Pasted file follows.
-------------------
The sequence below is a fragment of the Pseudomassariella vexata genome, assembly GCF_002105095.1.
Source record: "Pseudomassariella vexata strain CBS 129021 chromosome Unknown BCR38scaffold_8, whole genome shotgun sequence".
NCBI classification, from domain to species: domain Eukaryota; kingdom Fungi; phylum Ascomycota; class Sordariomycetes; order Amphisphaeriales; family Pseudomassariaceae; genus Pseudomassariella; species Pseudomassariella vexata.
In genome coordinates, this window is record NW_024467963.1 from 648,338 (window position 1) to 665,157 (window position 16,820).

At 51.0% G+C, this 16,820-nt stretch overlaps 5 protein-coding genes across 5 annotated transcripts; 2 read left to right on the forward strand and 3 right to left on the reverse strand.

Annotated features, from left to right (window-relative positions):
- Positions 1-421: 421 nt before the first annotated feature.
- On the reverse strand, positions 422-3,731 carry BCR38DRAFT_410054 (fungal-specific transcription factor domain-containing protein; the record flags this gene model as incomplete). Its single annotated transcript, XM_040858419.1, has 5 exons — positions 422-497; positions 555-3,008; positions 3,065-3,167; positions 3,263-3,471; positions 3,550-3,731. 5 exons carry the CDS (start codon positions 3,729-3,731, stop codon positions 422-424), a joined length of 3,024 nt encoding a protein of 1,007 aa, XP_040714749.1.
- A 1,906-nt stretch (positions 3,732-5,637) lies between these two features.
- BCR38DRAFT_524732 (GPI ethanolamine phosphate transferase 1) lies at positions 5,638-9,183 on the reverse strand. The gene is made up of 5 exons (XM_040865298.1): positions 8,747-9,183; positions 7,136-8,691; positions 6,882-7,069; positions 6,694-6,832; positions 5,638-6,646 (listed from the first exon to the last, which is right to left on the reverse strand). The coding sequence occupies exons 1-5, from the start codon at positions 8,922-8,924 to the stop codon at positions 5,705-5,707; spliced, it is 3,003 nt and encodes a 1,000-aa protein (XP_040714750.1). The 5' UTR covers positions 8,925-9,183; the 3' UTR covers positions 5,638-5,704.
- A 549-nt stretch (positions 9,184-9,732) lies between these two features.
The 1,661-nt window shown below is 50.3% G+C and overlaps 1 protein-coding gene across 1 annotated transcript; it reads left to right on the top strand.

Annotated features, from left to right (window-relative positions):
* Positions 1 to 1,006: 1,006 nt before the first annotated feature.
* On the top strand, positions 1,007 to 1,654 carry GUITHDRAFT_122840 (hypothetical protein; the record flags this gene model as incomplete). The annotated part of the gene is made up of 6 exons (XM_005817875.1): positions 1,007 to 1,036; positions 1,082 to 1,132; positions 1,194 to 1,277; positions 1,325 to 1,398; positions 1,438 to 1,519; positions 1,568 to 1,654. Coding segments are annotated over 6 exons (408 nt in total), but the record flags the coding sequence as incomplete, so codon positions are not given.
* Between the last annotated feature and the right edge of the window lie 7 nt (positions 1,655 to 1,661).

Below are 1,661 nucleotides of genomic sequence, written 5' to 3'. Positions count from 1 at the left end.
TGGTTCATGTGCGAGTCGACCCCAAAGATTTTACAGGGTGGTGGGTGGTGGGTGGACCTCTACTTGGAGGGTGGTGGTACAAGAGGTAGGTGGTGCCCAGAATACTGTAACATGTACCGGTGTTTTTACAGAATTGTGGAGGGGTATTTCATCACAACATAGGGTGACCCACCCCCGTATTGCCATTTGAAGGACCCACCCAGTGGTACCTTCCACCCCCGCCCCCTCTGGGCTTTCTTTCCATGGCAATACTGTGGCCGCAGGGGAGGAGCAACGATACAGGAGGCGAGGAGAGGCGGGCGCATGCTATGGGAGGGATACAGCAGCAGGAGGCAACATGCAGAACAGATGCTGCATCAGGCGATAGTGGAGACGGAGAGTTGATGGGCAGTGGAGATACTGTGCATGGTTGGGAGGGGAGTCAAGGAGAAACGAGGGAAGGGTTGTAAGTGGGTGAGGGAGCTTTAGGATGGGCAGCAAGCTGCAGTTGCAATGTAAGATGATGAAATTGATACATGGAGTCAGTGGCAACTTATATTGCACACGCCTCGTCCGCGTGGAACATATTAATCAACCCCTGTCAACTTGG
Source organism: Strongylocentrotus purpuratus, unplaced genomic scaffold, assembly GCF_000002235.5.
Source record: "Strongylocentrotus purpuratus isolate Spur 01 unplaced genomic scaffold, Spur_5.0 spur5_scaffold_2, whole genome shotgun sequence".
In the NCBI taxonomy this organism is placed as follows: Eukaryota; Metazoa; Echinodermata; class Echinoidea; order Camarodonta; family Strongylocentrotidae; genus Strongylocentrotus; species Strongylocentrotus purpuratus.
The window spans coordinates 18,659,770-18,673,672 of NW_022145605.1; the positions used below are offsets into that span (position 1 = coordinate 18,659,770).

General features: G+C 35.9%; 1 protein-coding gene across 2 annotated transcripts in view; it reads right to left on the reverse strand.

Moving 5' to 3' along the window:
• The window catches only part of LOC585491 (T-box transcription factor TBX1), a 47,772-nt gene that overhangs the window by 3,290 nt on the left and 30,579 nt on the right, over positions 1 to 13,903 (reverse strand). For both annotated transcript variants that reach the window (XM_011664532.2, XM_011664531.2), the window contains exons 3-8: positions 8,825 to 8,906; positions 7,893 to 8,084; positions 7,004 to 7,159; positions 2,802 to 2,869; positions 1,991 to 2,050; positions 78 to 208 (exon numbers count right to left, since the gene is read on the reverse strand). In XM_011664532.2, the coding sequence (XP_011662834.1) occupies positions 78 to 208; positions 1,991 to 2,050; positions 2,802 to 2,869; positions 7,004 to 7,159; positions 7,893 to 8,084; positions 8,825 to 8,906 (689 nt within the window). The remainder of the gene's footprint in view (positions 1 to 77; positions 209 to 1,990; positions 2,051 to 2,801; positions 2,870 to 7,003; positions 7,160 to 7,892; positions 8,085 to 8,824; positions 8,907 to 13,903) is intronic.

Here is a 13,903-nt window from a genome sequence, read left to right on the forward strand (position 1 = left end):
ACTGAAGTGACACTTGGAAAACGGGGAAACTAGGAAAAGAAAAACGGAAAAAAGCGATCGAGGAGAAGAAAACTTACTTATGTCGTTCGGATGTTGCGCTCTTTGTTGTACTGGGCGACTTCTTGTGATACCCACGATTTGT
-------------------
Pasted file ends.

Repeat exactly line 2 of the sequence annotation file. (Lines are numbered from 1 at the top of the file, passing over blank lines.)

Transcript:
Source record: "Pseudomassariella vexata strain CBS 129021 chromosome Unknown BCR38scaffold_8, whole genome shotgun sequence".